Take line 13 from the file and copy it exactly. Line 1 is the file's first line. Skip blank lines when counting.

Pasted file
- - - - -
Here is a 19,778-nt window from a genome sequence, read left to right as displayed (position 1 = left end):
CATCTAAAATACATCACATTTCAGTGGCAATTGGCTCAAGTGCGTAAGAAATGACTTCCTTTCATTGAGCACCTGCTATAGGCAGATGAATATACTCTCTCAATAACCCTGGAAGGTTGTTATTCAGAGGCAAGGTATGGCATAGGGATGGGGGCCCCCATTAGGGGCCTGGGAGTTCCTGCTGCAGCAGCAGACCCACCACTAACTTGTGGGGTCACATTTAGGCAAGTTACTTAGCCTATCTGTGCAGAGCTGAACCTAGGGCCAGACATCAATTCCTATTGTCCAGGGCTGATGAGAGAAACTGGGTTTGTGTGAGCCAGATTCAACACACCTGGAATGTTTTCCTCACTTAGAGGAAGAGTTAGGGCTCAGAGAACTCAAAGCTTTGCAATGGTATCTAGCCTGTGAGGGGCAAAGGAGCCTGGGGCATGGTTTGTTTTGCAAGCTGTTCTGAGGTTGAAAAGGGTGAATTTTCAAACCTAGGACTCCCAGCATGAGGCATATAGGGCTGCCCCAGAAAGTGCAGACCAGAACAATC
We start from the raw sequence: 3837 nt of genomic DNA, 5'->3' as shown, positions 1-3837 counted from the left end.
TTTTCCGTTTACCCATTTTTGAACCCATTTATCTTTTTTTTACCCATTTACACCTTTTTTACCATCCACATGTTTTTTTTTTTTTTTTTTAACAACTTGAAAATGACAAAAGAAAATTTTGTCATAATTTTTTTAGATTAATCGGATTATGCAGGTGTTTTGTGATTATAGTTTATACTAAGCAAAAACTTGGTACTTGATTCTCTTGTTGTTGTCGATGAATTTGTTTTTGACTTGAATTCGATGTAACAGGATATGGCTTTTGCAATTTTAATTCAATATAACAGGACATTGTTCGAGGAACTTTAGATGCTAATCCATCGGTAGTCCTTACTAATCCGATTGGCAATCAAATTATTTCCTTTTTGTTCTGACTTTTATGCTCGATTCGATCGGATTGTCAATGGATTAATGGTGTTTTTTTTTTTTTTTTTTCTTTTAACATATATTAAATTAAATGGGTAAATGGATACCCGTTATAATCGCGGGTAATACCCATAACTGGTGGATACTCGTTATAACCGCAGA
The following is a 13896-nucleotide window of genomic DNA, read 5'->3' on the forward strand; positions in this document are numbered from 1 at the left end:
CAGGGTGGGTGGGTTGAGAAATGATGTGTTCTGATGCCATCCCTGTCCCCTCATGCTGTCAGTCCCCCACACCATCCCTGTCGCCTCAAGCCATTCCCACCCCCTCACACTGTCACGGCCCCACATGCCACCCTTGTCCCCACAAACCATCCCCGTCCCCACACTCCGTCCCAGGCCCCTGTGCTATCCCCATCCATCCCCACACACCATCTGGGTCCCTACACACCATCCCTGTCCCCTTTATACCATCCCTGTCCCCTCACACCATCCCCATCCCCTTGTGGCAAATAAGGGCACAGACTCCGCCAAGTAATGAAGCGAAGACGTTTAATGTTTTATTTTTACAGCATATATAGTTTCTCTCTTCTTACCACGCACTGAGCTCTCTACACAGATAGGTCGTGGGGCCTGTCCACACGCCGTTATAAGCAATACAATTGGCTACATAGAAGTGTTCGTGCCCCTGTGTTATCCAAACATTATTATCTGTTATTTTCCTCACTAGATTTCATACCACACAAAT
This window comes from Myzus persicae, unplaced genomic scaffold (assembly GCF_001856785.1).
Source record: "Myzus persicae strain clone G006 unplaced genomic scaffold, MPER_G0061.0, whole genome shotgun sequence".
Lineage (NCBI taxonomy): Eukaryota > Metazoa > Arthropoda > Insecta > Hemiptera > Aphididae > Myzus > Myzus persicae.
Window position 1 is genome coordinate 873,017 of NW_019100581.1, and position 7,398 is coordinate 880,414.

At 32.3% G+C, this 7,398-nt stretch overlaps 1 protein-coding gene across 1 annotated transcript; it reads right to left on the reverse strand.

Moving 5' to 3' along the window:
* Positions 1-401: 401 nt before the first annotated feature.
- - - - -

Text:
* Positions 1-401: 401 nt before the first annotated feature.